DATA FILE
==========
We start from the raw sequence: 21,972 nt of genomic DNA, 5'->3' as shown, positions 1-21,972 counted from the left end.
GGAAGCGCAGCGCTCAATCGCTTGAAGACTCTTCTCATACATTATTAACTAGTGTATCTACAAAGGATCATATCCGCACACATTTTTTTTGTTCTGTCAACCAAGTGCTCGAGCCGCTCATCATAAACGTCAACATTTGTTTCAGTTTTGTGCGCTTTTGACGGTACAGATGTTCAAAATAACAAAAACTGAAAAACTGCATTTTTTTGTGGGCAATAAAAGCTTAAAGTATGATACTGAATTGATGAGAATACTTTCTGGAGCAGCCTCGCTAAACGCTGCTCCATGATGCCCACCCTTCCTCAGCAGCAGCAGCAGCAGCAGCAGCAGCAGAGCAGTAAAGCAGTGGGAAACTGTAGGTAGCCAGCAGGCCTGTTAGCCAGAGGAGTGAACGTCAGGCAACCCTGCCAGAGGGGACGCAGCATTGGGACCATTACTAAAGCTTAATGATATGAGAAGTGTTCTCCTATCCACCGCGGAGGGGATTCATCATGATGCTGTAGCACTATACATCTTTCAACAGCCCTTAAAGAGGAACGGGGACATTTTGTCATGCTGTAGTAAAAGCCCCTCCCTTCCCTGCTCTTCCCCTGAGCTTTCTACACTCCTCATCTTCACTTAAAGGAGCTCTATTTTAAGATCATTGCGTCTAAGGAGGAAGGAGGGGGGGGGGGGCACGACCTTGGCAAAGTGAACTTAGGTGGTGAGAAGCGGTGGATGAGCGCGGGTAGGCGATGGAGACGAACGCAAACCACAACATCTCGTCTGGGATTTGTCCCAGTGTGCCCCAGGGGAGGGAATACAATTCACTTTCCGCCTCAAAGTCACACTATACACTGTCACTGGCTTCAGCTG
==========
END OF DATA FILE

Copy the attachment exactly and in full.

We start from the raw sequence: 21,972 nt of genomic DNA, 5'->3' as shown, positions 1-21,972 counted from the left end.
GGAAGCGCAGCGCTCAATCGCTTGAAGACTCTTCTCATACATTATTAACTAGTGTATCTACAAAGGATCATATCCGCACACATTTTTTTTGTTCTGTCAACCAAGTGCTCGAGCCGCTCATCATAAACGTCAACATTTGTTTCAGTTTTGTGCGCTTTTGACGGTACAGATGTTCAAAATAACAAAAACTGAAAAACTGCATTTTTTTGTGGGCAATAAAAGCTTAAAGTATGATACTGAATTGATGAGAATACTTTCTGGAGCAGCCTCGCTAAACGCTGCTCCATGATGCCCACCCTTCCTCAGCAGCAGCAGCAGCAGCAGCAGCAGCAGAGCAGTAAAGCAGTGGGAAACTGTAGGTAGCCAGCAGGCCTGTTAGCCAGAGGAGTGAACGTCAGGCAACCCTGCCAGAGGGGACGCAGCATTGGGACCATTACTAAAGCTTAATGATATGAGAAGTGTTCTCCTATCCACCGCGGAGGGGATTCATCATGATGCTGTAGCACTATACATCTTTCAACAGCCCTTAAAGAGGAACGGGGACATTTTGTCATGCTGTAGTAAAAGCCCCTCCCTTCCCTGCTCTTCCCCTGAGCTTTCTACACTCCTCATCTTCACTTAAAGGAGCTCTATTTTAAGATCATTGCGTCTAAGGAGGAAGGAGGGGGGGGGGGGCACGACCTTGGCAAAGTGAACTTAGGTGGTGAGAAGCGGTGGATGAGCGCGGGTAGGCGATGGAGACGAACGCAAACCACAACATCTCGTCTGGGATTTGTCCCAGTGTGCCCCAGGGGAGGGAATACAATTCACTTTCCGCCTCAAAGTCACACTATACACTGTCACTGGCTTCAGCTG